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Nursing student has sweet hobby

November 14, 2019

KOKOMO, Ind. –  You could call Jocelyn Azbell the queen bee of family nurse practitioner students.

In addition to being a graduate student at Indiana University Kokomo, and an emergency room nurse at Logansport Memorial Hospital, Azbell has a hobby that has her friends and family abuzz — she is a backyard beekeeper.

“It’s a rewarding hobby, that ends with liquid gold at the end of the season,” the Peru resident said. It could grow into a small business at some point, when she’s not busy working and going to school. 

A co-worker put the bug in her ear about raising bees, and, armed with a copy of Beekeeping for Dummies and YouTube videos, she set up two hives in a wooded area behind her family’s home in Amboy, and purchased three pounds of bees.

That’s about 10,000 bees in frames, loaded into a box, which she drove with from Indianapolis to place in her hives.

“I was mainly worried about killing my queen, because you could hear it rattling in the back seat,”said Azbell, B.S.N. ‘14.

 By the end of her first season, she estimates there are 40,000 bees calling her two hives home.  She hopes to divide her hives to have four instead of two next year.

After that, there wasn’t much to do but wait until fall to harvest her honey.

“I call myself a lazy beekeeper,” she said. “I did it all natural. I didn’t add any chemicals or try to prevent any mice or mites from getting into the hive. All I did was peek into the hives from time to time to see if they needed more room, and then I added a super,” or an additional box with frames for honey storage.

She didn’t wear protective gear at first, because the bees didn’t have honey to guard. As they began filling frames, they became feistier, so she bought a zip up beekeeping suit to minimize stings.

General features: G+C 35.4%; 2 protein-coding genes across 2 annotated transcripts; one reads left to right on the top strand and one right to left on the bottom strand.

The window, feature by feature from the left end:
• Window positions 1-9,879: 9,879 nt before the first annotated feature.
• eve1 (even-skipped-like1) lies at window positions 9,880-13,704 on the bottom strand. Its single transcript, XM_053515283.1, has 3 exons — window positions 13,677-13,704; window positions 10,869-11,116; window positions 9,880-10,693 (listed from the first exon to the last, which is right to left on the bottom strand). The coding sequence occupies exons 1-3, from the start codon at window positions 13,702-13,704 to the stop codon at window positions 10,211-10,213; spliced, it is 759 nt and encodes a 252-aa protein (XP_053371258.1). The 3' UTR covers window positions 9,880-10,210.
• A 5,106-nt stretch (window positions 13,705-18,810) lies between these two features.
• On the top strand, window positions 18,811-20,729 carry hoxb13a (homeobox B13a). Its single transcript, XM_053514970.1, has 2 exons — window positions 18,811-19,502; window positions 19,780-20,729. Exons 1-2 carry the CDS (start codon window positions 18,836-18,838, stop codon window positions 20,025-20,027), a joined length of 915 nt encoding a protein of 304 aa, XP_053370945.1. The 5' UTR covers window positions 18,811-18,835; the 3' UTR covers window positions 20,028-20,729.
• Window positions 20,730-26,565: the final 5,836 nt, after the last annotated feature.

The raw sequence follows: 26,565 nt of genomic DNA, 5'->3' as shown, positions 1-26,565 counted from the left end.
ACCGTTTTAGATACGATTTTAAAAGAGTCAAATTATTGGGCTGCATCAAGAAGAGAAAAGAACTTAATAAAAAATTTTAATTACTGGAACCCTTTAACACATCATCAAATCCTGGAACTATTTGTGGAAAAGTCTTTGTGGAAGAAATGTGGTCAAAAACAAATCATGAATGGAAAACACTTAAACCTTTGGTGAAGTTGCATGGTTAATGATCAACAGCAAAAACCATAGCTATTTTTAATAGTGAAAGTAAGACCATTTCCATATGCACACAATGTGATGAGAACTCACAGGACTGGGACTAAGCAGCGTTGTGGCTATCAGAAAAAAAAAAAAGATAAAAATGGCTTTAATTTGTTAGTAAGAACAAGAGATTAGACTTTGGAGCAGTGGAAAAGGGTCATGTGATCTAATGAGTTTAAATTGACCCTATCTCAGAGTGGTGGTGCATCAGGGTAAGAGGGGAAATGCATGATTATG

Even with precautions, she’s been stung a few times. The first time, her arm started to swell, so when she went to work in the ER, she received a steroid shot.

The hives are separated from her family’s home by a soybean field, and though she had been concerned they would be attracted to the backyard pool, they didn’t see many bees during the summer. With fields surrounding the hives, and an apple orchard within five miles, they had plenty of places to forage for pollen and nectar — and to pollinate plants in the process.

Azbell asked their neighbor, the farmer who owns the field behind the house, for permission to place her hives on his property, and plans to thank him with a jar of honey. When other farming friends learned of her new hobby, they swarmed her with offers to locate hives on their land too — so she has plenty of room to expand.

“It’s cool how supportive people have been,” she said, adding that she’s happy to play a part in protecting bees, which have been threatened by climate change, loss of habitat, and use of pesticides.

Bees play an important role as pollinators, with one honeybee able to visit between 50 and 1,000 flowers in one trip — which can be up to 10 miles.

The collected pollen and nectar becomes honey, delicious, sticky food for both bees and people.

Azbell collected about five gallons of honey in her first harvest in October. She could have collected more, but wanted to be sure to leave more than the 60 pounds each hive needs to survive the winter.

It was a time-consuming process, she said, starting with zipping into her protective suit.  She removed the supers, heavy with honey and comb, loaded the frames onto her nephew’s wagon, and pulled it from the hives across a field to her family’s garage.

Many of the bees followed her back to the house, apparently thinking it was literally not her beeswax, so she left the load outside for a while, to allow the bees to return to their hives. She placed the frames in an extractor, which spins the frames to remove honey without destroying the comb. After that, she clarified and strained it, then stored it in quart jars and 2 ounce bear-shaped containers.

Azbell gave most of the honey to friends and family, and enjoys eating it herself on homemade biscuits.

“Now that it’s my honey, I want to eat it all the time,” she said. “That’s what everyone’s getting for Christmas this year.”

Indiana University Kokomo celebrates 75 years as north central Indiana’s choice for higher education.

Last updated: 11/14/2019